Saturday, October 23, 2010


Vengeance is back on Indian screen with a baggage of excessive violence. After making one of the worst film of his career, Ramgopal Verma is back with a big bang. He returned to his fort of crime, violence, power, politics and thrill with the original real life story of Andhra criminal cum politician Paritala Ravi. This is his striking and desperate attempt with a punch with all his capable might and madness which either make you hate or just praise him for his daring effort showing you never before unthinkable violence and bloodshed on Indian screen. Though in showing reality of dirty nexus between crime, politics and shifting volatile power and portraying some of his character too diabolic, he crossed the limit of Indian audience and orthodox censor board but while doing it in his limitless frenzy he made another ‘original’ and ‘cult’ film for his fans.

This is the only Indian commercial film shot and made with a length of more than five hours and the reason enough why it has to be released in two parts. The first installment begins with impressive shifting of power that gave birth to revenge and bloodshed with mind-blowing treatment, brilliant ensemble cast and striking performances all with what one can expect from RGV’s diabolic dark mind. The film is saving grace and praiseworthy comeback not only for RGV but also for Vivek Oberoi and he’s the extension of fire what we witnessed in his debut ‘Company’ with the same mentor. Apart of him, the film has fine ensemble and supporting presence of many RGV loyal cast with certain new entries. The prominent among them is Shatrughan Sinha, who has short but impressive presence with his moustache less face as popular film star cum politician Shivaji with dialogues and attitude that suits his aura; this time his ‘Khamosh!’ is replaced with ‘Topic is over’. Abhimanyu Singh who blew our minds in his short but terrific presence as Ransa in ‘Gulaal’ has performed one of the most heinous and violent villain you have ever seen on Indian screen as Bukka. It’s in portraying him as ‘Rakshas’, RGV showed certain objectionable violence crossing all possible barriers. But the intensity of Abhimanyu Singh's act is visible in some of the striking scenes with his bloodthirsty rage in expression and pervert body language. Watch the scene where he continuously slapping the lady cop repeating ‘Touch nahi karna’ or another where he’s showing his temper when his brother comes to meet him in prison. Without a doubt he’s the villain of the year.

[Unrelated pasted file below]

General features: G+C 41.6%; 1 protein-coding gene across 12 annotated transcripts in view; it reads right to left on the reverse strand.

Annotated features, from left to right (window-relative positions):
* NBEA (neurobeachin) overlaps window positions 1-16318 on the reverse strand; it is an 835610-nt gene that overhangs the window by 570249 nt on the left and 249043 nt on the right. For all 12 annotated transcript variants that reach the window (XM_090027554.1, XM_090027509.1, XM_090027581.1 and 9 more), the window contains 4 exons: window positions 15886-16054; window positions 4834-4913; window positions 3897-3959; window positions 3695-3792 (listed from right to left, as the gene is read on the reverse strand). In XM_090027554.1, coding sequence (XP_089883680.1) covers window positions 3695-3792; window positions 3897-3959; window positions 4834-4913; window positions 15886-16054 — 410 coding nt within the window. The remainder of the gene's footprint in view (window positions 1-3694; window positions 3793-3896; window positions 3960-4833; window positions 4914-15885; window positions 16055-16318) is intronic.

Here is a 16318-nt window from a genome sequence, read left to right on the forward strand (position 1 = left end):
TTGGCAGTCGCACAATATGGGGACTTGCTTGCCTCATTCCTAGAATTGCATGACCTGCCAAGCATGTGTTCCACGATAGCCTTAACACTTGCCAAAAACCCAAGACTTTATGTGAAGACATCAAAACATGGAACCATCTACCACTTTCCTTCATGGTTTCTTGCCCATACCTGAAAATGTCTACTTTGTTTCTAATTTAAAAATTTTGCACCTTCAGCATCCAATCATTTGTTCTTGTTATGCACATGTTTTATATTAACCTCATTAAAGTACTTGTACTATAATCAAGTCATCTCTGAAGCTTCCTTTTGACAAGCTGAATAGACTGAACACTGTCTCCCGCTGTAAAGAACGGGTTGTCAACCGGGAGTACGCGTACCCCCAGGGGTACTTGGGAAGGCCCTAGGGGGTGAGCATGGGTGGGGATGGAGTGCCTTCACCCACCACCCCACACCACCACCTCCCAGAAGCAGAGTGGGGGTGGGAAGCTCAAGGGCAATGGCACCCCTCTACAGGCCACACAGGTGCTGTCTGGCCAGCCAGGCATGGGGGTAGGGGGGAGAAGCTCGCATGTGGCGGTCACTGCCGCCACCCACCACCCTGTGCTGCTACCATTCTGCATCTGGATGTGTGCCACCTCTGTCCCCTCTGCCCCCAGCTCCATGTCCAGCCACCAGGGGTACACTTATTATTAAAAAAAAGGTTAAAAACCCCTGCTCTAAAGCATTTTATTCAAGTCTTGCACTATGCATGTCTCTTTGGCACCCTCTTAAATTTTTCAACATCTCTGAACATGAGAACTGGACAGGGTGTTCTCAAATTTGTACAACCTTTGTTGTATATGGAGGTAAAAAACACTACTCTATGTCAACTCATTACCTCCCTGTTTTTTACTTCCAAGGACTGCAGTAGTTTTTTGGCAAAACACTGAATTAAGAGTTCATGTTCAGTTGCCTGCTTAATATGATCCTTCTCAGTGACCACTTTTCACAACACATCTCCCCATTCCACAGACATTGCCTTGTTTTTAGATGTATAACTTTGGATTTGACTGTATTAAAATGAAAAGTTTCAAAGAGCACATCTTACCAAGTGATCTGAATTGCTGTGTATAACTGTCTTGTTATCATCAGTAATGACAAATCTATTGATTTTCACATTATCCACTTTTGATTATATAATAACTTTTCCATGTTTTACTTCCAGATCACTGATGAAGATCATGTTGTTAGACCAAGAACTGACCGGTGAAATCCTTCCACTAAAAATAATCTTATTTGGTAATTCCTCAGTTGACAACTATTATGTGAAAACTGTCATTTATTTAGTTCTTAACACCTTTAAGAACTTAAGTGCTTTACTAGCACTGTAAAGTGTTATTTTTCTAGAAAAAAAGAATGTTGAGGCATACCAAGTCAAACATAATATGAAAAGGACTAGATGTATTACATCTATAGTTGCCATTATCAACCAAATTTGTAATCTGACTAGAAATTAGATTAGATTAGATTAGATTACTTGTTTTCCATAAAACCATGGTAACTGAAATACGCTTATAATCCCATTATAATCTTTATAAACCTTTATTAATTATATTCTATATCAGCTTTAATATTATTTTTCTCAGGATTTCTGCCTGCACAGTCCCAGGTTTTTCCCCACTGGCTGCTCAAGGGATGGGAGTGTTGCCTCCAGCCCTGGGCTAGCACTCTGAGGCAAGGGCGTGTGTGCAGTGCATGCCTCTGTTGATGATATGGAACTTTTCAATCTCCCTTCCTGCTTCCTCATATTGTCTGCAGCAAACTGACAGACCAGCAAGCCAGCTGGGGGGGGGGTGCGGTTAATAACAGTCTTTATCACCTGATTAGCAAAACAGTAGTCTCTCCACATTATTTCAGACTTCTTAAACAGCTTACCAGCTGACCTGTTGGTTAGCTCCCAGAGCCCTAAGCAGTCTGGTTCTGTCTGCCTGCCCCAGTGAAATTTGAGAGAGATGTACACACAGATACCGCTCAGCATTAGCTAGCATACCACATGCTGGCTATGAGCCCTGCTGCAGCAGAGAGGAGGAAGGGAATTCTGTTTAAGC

Technically film is almost flawless and has gripping editing with few avoidable distractions and a song. Cinematography, background score and production deserved clapping. The only complain is too dark portrayal of characters shedding their part of violence on screen. It would have been better if Ramu had explored multiple dimensions of their charcterization like 'Satya'.
He ended the film on interesting turn with showing you rushes of his second part releasing 19th on next month with the entry of South Indian superstar Suriya to give Vivek enough fire. I’m desperately waiting to see the second part and I’m sure that Ramu won’t fall short of my expectations in making this epic bloodbath of his career.

The film is strictly no, no to family audience and achche ghar ki bahu-betiyan. It’s all loaded for RGV fans who’re as mad enough as him. Watch it at your own risk, it's quite hard to digest for all.


PS- "I am like a hardcore porn dvd. You might hate it, love it, look down upon it or get disgusted by it but if it is in the room you can't resist watching it."
- RGV's interesting comment on his blog.

1 comment:

Bhavesh said...

Good one,may god give you a day of 100 hours and free tickets to watch maximum possible movies, pls do keep watching movies. and thank you very much for becoming our authentic "SHABRI"